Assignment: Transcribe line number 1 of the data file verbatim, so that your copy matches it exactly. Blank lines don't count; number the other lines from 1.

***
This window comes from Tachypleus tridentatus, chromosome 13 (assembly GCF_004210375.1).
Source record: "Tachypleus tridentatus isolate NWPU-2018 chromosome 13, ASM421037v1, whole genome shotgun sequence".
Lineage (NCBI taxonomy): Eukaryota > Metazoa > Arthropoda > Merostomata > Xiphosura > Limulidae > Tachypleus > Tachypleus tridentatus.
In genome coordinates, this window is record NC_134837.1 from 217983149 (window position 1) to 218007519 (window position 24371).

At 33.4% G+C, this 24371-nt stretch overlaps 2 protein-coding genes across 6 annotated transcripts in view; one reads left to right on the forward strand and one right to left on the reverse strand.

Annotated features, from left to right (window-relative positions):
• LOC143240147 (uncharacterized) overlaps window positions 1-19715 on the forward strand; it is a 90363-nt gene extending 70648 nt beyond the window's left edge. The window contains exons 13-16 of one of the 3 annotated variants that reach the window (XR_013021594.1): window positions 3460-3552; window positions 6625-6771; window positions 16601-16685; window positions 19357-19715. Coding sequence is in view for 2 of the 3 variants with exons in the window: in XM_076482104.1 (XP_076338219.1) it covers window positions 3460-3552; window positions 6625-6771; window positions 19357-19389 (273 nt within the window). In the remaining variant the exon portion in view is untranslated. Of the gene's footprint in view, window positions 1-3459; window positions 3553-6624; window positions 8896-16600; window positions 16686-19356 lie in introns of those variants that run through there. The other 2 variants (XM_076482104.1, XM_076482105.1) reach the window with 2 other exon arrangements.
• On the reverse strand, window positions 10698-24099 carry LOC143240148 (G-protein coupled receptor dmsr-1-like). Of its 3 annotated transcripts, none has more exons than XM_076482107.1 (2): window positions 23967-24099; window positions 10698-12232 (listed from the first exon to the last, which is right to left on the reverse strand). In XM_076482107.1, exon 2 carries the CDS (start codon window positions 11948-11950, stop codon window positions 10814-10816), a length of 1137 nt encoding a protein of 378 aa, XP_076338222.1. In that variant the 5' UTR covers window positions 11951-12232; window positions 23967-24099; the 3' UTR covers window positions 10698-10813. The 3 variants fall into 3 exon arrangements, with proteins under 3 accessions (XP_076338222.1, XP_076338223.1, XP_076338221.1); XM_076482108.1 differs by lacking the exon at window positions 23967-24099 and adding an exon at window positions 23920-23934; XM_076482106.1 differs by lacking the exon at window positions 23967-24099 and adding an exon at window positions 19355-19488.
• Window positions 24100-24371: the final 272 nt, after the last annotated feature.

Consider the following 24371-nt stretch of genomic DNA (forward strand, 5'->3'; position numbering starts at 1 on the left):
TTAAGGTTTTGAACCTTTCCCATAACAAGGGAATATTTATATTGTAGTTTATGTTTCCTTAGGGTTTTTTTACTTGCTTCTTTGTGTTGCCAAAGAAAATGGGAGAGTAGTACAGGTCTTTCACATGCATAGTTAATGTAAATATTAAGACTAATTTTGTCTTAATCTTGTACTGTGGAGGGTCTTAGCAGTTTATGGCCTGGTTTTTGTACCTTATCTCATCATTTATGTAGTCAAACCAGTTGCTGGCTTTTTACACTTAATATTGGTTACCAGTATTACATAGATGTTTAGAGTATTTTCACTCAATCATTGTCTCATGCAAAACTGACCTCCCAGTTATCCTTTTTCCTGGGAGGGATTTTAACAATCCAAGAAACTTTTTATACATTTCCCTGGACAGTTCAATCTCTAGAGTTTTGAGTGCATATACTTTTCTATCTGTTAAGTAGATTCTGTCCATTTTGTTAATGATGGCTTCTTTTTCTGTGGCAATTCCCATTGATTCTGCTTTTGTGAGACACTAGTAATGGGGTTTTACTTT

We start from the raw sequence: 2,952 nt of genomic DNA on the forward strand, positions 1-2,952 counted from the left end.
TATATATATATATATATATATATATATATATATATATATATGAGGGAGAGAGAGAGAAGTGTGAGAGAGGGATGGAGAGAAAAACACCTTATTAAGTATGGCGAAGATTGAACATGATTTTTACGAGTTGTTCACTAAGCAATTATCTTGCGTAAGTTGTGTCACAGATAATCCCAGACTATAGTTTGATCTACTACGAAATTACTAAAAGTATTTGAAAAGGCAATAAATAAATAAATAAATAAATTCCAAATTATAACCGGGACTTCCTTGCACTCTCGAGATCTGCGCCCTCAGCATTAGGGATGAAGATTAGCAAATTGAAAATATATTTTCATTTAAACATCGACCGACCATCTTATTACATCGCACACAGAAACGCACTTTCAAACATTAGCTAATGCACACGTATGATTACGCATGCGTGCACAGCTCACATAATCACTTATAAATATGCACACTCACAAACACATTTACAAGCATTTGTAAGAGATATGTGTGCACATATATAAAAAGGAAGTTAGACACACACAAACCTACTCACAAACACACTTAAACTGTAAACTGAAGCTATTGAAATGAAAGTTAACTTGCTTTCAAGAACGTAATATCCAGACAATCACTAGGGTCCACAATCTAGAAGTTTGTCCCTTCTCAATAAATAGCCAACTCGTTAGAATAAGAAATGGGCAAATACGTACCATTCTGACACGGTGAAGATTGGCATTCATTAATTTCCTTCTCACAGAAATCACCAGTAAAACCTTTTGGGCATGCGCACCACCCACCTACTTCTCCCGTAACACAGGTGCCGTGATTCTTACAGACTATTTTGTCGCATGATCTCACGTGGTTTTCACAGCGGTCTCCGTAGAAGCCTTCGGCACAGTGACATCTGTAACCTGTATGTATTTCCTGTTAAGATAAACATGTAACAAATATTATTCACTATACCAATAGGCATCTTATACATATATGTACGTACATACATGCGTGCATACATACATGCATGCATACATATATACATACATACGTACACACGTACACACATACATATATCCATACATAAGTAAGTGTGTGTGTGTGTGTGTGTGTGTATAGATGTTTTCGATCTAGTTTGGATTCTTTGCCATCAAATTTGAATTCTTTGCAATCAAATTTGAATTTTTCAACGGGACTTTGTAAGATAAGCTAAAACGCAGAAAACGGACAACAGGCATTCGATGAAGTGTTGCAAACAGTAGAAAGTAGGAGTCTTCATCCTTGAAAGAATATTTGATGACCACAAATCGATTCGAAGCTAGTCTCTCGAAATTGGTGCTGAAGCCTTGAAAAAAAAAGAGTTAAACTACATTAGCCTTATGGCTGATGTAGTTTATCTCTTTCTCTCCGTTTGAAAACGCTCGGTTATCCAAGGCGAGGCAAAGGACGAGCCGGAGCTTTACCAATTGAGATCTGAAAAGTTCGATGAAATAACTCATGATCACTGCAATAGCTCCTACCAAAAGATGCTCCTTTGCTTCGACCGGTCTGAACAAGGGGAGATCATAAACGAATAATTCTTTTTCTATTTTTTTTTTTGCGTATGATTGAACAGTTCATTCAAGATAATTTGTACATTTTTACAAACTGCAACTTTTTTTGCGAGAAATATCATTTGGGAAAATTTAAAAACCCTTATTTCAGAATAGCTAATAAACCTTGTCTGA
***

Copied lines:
This window comes from Tachypleus tridentatus, chromosome 13 (assembly GCF_004210375.1).